Deicing chemicals leave stains on footwear, irritate pets’ paws, and corrode vehicles. But did you know that they also have a lasting impact on the surrounding ecosystems?
In this post, we’ll examine the environmental effect of deicing chemicals and compare it to the carbon footprint left by Snow and Ice Melting (SIM) systems.
How Deicing Chemicals Affect the Environment
We may call it “deicing salt,” but nowadays there’s actually a number of different chemicals used to keep surfaces clear of snow and ice. All of them have an impact on the surrounding environment in one way or another. Below, we’ll take a look at how common deicing chemicals affect our ecosystems.
Chloride-based deicers are the least expensive, and are used extensively throughout the US and Canada. This deicer family includes Sodium Chloride, Magnesium Chloride, and Calcium Chloride.
Chloride Element in Chloride-Based Deicers
The chloride element of these deicers is highly mobile, not biodegradable, and doesn’t absorb well into soil or mineral surfaces. Because of these properties, it can travel far from the original deicing location (with stormwater, for example), and affect any ecosystems it encounters along the way.
In soil, chloride impairs water absorption, a process that contributes to erosion, as runoff water continues its way down unimpeded, picking up sediment along the way.
This inability to absorb water properly is also harmful for agriculture, as it causes irrigation to be less effective.
Chloride also affects surrounding vegetation, leading to symptoms that resemble those caused by drought — brown foliage, stunted growth, and dying limbs.
In water, chloride has proven to be harmful to various forms of aquatic organisms.
Sodium, Magnesium, and Calcium in Chloride-Based Deicers
The sodium, magnesium, and calcium elements present in various forms of chloride deicers have their own ways of impacting the environment, too.
For example, sodium ions can alter the structure of the soil, decreasing its permeability and infiltration. Again, this means that soil’s ability to absorb water is reduced — a harmful outcome for both erosion control and vegetation growth.
Sodium can also reduce the presence of calcium, magnesium, and other beneficial elements in soil by raising the soil’s alkalinity.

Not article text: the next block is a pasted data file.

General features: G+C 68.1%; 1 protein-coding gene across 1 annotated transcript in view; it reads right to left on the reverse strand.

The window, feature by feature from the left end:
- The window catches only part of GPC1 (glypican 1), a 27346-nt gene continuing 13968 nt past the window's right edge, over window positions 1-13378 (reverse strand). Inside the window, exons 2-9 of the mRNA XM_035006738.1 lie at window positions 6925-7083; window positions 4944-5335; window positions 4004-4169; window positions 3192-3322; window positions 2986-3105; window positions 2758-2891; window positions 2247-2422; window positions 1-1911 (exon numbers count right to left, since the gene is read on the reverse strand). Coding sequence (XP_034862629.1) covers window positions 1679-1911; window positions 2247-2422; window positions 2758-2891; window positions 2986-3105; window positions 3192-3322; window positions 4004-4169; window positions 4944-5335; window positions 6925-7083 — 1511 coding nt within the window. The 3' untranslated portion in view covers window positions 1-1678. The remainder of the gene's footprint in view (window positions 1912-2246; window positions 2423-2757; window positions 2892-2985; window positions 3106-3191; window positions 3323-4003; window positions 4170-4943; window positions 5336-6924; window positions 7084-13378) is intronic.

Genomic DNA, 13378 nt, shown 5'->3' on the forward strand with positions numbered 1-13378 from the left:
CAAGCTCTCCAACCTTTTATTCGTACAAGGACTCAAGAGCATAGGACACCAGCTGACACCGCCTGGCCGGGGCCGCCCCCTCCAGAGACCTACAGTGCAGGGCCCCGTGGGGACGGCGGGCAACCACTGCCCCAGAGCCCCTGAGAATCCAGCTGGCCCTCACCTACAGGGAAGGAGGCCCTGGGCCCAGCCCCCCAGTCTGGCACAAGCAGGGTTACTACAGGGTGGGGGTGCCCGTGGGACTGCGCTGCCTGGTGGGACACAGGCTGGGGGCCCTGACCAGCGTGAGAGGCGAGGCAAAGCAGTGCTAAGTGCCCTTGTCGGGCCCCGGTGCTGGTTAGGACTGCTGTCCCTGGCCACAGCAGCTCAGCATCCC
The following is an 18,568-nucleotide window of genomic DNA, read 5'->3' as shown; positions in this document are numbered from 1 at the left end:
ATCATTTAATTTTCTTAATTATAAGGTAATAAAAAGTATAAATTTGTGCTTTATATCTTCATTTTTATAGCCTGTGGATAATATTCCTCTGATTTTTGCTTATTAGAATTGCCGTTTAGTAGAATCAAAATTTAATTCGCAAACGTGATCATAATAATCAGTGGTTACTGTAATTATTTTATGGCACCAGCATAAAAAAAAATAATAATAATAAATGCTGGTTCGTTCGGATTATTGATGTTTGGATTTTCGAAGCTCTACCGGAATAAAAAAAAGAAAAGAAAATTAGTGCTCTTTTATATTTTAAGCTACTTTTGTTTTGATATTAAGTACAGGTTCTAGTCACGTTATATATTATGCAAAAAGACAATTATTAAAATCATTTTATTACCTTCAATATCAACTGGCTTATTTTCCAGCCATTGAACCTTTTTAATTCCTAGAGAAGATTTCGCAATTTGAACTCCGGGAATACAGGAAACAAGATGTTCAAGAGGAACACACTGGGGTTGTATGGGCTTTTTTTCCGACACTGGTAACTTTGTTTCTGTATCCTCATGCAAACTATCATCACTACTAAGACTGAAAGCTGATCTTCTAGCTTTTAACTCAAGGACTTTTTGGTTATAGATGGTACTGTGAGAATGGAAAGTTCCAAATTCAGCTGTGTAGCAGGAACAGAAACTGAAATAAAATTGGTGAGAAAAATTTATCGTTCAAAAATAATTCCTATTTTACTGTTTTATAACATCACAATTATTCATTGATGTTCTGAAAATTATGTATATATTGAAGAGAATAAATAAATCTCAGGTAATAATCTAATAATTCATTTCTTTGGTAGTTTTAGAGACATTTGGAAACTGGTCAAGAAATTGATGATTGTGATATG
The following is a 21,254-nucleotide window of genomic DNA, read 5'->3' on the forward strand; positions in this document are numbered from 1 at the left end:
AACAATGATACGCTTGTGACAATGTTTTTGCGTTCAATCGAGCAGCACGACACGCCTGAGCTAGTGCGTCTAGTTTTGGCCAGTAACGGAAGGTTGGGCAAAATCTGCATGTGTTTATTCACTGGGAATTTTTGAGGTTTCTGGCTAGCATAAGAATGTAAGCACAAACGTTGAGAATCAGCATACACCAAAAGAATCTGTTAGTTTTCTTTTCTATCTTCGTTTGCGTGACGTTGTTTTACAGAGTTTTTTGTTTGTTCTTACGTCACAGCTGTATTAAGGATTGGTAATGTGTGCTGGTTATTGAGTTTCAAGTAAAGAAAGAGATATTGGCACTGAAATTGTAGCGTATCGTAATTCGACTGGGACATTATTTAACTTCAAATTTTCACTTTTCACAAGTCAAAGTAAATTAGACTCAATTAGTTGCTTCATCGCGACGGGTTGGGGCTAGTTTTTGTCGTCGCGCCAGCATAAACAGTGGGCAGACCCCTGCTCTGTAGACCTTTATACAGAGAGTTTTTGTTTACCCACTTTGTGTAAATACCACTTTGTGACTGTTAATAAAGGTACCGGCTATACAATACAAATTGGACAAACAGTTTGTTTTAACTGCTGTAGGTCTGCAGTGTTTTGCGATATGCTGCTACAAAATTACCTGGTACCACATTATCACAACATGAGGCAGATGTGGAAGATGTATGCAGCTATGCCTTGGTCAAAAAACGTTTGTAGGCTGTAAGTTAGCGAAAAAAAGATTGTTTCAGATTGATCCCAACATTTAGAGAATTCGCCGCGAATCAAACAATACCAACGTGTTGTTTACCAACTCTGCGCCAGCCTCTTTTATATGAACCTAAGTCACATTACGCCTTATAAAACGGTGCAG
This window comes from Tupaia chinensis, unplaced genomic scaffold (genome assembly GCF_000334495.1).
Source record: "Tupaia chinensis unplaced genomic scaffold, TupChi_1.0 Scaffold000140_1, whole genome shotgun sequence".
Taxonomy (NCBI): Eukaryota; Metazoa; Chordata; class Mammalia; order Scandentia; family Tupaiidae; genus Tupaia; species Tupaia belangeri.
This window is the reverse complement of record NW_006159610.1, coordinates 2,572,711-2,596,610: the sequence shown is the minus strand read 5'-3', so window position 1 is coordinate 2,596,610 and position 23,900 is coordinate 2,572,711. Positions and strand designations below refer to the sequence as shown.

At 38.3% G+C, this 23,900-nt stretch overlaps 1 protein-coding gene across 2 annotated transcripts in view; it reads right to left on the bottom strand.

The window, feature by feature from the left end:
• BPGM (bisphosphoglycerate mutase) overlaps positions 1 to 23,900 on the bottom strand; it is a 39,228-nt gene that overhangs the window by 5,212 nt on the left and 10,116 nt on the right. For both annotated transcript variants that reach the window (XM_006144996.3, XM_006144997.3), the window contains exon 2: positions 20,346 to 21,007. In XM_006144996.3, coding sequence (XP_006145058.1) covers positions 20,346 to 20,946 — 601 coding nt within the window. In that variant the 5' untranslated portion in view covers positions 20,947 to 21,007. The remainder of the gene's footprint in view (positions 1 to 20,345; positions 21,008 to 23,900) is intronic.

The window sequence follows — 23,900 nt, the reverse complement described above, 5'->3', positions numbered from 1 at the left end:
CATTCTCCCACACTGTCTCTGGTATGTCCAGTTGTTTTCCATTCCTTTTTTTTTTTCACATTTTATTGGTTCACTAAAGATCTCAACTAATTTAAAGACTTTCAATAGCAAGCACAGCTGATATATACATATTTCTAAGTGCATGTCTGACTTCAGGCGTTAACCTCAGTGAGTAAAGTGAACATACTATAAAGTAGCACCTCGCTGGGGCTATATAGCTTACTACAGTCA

In contrast, calcium and magnesium can actually benefit the soil’s structure and improve drainage.
In groundwater, these chemicals have an effect on the hardness of water. For example, higher levels of sodium translate into softer water, whereas elevated levels of calcium contribute to water hardness.
Acetate deicers, such as Calcium Magnesium Acetate (CMA), consume oxygen as they degrade. This is a significant concern for aquatic ecosystems, where various organisms can perish if the water they inhabit is starved of oxygen.
In soil, acetates have shown a tendency to increase soil’s permeability substantially — up to 20 times in some test plots.
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How Snow and Ice Melt Systems Impact the Environment
While deicing chemicals are harmful to a variety of ecosystems — notably aquatic life and soil — SIM systems don’t release any chemicals into the environment, apart from CO2. This carbon footprint is caused by the combustion process in the boiler, which burns natural gas to heat the water that circulates throughout a SIM system’s tubes.
Now, modern, condensing boilers are far more eco-friendly than their older, non-condensing ancestors, but they still do emit CO2 whenever they operate.
Below, we will calculate roughly how much CO2 gets released when a SIM system is operational.
Now, according to the US Energy Information Administration, roughly 116.65 pounds of CO2 are emitted when natural gas is used to produce 1,000,000 BTUs.
With this figure in mind, we can calculate how much CO2 a boiler with a heating output of 180,000 BTU/h will produce in a single hour:
116.56/(1,000,000/180,000) = 20.98
That’s roughly 21 pounds of CO2 per hour of operation. In comparison, a standard passenger vehicle emits approximately the same amount of carbon while driving 22 miles.
Wrapping It Up
Both deicing salts and SIM systems have an impact on the environment. Chemical deicing is harmful for soil and aquatic ecosystems, while the boilers used to power SIM systems emit CO2 into the atmosphere as they operate.
The good news, though, is that heating technologies such as boilers are always getting more efficient. What’s more, they’re gradually becoming compatible with clean energy generation methods, such as photovoltaic panels and hydrogen combustion. That’s why, in the long run, SIM systems will always be more eco-friendly than deicing chemicals.